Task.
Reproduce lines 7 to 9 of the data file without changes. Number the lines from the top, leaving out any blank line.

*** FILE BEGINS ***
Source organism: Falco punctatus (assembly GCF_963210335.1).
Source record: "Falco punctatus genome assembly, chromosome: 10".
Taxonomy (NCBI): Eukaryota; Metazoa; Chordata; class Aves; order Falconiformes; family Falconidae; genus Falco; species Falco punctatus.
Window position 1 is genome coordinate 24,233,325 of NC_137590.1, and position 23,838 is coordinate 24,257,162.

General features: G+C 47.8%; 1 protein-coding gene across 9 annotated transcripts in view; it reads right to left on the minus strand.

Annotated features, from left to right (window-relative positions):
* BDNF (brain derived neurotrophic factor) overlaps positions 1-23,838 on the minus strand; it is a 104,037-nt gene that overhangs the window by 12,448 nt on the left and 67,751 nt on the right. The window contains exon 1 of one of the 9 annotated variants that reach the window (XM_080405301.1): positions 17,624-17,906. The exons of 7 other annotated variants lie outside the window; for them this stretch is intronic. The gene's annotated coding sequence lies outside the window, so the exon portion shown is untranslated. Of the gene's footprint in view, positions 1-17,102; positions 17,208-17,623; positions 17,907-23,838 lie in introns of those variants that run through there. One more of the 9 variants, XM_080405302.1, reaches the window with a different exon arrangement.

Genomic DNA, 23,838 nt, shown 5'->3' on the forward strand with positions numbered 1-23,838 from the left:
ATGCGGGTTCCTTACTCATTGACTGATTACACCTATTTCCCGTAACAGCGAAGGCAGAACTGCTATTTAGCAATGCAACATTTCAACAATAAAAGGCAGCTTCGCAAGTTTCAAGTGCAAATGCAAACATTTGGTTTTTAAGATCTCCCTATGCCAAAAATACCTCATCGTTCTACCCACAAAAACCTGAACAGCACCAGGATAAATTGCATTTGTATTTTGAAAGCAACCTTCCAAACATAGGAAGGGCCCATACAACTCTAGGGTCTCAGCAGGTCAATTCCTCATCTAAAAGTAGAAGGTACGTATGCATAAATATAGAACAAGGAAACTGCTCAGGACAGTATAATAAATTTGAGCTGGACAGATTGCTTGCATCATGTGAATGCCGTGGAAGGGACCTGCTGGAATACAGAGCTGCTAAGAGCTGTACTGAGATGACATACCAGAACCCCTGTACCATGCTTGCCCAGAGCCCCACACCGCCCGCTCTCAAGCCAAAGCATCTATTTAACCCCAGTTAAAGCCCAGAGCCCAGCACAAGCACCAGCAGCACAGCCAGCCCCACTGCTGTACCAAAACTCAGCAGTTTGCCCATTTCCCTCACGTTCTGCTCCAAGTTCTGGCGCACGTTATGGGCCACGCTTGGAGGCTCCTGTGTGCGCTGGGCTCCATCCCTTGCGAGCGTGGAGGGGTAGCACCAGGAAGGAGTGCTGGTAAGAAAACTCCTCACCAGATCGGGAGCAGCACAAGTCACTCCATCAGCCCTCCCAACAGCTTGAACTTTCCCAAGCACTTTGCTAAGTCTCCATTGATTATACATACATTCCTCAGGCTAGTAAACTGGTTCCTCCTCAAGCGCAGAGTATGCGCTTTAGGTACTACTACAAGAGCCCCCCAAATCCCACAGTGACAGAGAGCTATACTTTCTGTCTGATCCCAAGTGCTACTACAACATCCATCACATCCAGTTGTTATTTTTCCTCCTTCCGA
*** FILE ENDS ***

* BDNF (brain derived neurotrophic factor) overlaps positions 1-23,838 on the minus strand; it is a 104,037-nt gene that overhangs the window by 12,448 nt on the left and 67,751 nt on the right. The window contains exon 1 of one of the 9 annotated variants that reach the window (XM_080405301.1): positions 17,624-17,906. The exons of 7 other annotated variants lie outside the window; for them this stretch is intronic. The gene's annotated coding sequence lies outside the window, so the exon portion shown is untranslated. Of the gene's footprint in view, positions 1-17,102; positions 17,208-17,623; positions 17,907-23,838 lie in introns of those variants that run through there. One more of the 9 variants, XM_080405302.1, reaches the window with a different exon arrangement.

Genomic DNA, 23,838 nt, shown 5'->3' on the forward strand with positions numbered 1-23,838 from the left:
ATGCGGGTTCCTTACTCATTGACTGATTACACCTATTTCCCGTAACAGCGAAGGCAGAACTGCTATTTAGCAATGCAACATTTCAACAATAAAAGGCAGCTTCGCAAGTTTCAAGTGCAAATGCAAACATTTGGTTTTTAAGATCTCCCTATGCCAAAAATACCTCATCGTTCTACCCACAAAAACCTGAACAGCACCAGGATAAATTGCATTTGTATTTTGAAAGCAACCTTCCAAACATAGGAAGGGCCCATACAACTCTAGGGTCTCAGCAGGTCAATTCCTCATCTAAAAGTAGAAGGTACGTATGCATAAATATAGAACAAGGAAACTGCTCAGGACAGTATAATAAATTTGAGCTGGACAGATTGCTTGCATCATGTGAATGCCGTGGAAGGGACCTGCTGGAATACAGAGCTGCTAAGAGCTGTACTGAGATGACATACCAGAACCCCTGTACCATGCTTGCCCAGAGCCCCACACCGCCCGCTCTCAAGCCAAAGCATCTATTTAACCCCAGTTAAAGCCCAGAGCCCAGCACAAGCACCAGCAGCACAGCCAGCCCCACTGCTGTACCAAAACTCAGCAGTTTGCCCATTTCCCTCACGTTCTGCTCCAAGTTCTGGCGCACGTTATGGGCCACGCTTGGAGGCTCCTGTGTGCGCTGGGCTCCATCCCTTGCGAGCGTGGAGGGGTAGCACCAGGAAGGAGTGCTGGTAAGAAAACTCCTCACCAGATCGGGAGCAGCACAAGTCACTCCATCAGCCCTCCCAACAGCTTGAACTTTCCCAAGCACTTTGCTAAGTCTCCATTGATTATACATACATTCCTCAGGCTAGTAAACTGGTTCCTCCTCAAGCGCAGAGTATGCGCTTTAGGTACTACTACAAGAGCCCCCCAAATCCCACAGTGACAGAGAGCTATACTTTCTGTCTGATCCCAAGTGCTACTACAACATCCATCACATCCAGTTGTTATTTTTCCTCCTTCCGA